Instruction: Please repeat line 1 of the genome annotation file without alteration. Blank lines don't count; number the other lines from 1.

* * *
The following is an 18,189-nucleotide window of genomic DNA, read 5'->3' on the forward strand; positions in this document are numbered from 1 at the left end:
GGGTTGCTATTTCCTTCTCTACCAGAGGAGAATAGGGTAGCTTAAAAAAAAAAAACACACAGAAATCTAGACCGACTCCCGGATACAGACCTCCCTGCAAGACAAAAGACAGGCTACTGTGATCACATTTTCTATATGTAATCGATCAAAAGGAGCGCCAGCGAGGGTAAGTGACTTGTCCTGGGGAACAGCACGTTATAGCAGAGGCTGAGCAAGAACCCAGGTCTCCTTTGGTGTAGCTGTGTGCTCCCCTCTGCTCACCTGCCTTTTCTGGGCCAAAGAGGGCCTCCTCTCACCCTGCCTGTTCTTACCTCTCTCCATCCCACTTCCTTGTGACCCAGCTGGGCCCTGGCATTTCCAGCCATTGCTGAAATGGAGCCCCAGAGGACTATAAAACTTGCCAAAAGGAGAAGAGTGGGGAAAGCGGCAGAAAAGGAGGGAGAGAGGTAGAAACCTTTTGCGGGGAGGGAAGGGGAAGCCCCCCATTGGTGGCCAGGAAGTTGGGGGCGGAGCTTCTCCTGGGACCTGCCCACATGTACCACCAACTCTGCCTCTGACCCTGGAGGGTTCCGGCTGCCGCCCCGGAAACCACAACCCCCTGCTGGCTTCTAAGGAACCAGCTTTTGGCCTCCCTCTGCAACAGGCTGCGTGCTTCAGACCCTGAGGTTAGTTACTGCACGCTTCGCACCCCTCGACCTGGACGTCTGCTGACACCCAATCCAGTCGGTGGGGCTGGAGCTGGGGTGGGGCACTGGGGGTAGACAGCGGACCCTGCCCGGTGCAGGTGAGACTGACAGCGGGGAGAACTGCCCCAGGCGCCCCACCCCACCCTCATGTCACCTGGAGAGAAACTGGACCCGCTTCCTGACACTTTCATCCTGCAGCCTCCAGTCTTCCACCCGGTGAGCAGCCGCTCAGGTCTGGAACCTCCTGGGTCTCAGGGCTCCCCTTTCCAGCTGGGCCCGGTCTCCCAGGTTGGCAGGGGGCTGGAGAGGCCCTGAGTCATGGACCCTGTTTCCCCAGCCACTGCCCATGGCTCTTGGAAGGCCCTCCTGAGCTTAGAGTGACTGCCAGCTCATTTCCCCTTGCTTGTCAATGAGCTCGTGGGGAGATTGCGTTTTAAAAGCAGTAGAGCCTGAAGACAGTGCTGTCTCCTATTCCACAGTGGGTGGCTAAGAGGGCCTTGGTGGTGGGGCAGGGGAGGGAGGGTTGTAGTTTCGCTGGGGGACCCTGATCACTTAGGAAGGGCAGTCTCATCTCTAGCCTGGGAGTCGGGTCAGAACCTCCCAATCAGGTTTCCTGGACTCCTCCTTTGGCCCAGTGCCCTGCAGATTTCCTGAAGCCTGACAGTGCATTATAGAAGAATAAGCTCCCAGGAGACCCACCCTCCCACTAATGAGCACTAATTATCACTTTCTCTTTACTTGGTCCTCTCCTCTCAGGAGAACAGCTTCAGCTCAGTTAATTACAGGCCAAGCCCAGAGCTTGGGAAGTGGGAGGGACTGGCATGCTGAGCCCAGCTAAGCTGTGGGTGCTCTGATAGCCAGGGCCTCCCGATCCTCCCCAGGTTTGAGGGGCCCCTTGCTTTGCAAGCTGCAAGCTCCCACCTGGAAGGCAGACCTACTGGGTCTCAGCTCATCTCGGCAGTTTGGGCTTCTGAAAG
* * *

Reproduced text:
The following is an 18,189-nucleotide window of genomic DNA, read 5'->3' on the forward strand; positions in this document are numbered from 1 at the left end: